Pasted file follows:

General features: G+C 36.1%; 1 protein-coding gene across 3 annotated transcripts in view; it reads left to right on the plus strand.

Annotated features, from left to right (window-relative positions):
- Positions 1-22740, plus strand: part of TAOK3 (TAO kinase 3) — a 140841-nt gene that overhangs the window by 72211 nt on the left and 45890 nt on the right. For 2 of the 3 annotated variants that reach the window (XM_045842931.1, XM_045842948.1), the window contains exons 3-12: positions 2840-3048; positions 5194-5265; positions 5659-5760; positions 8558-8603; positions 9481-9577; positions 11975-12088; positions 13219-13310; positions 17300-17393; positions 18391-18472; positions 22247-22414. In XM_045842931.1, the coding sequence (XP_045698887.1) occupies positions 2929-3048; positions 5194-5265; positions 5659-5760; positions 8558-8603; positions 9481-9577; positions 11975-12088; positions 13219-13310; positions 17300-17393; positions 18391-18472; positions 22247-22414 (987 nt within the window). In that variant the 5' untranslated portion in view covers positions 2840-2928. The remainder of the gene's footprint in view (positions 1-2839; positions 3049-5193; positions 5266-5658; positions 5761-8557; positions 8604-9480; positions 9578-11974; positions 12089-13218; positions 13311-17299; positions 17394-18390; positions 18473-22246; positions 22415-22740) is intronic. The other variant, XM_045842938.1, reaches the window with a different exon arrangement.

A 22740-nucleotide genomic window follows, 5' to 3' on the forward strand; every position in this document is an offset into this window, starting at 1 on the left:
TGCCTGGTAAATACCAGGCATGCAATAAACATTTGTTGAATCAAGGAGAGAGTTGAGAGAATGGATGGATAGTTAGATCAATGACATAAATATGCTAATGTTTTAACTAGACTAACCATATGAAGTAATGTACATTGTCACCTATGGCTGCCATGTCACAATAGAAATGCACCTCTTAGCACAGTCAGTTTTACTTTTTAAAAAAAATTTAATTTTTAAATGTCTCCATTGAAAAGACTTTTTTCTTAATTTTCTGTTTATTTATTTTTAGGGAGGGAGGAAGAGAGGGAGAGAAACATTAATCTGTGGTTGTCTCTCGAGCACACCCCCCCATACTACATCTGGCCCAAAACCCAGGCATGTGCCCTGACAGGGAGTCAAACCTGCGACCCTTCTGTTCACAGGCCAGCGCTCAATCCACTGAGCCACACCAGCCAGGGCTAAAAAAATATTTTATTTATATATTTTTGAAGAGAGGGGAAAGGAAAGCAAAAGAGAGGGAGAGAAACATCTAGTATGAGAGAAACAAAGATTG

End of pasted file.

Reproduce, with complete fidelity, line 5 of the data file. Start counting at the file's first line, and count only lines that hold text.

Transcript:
TGCCTGGTAAATACCAGGCATGCAATAAACATTTGTTGAATCAAGGAGAGAGTTGAGAGAATGGATGGATAGTTAGATCAATGACATAAATATGCTAATGTTTTAACTAGACTAACCATATGAAGTAATGTACATTGTCACCTATGGCTGCCATGTCACAATAGAAATGCACCTCTTAGCACAGTCAGTTTTACTTTTTAAAAAAAATTTAATTTTTAAATGTCTCCATTGAAAAGACTTTTTTCTTAATTTTCTGTTTATTTATTTTTAGGGAGGGAGGAAGAGAGGGAGAGAAACATTAATCTGTGGTTGTCTCTCGAGCACACCCCCCCATACTACATCTGGCCCAAAACCCAGGCATGTGCCCTGACAGGGAGTCAAACCTGCGACCCTTCTGTTCACAGGCCAGCGCTCAATCCACTGAGCCACACCAGCCAGGGCTAAAAAAATATTTTATTTATATATTTTTGAAGAGAGGGGAAAGGAAAGCAAAAGAGAGGGAGAGAAACATCTAGTATGAGAGAAACAAAGATTG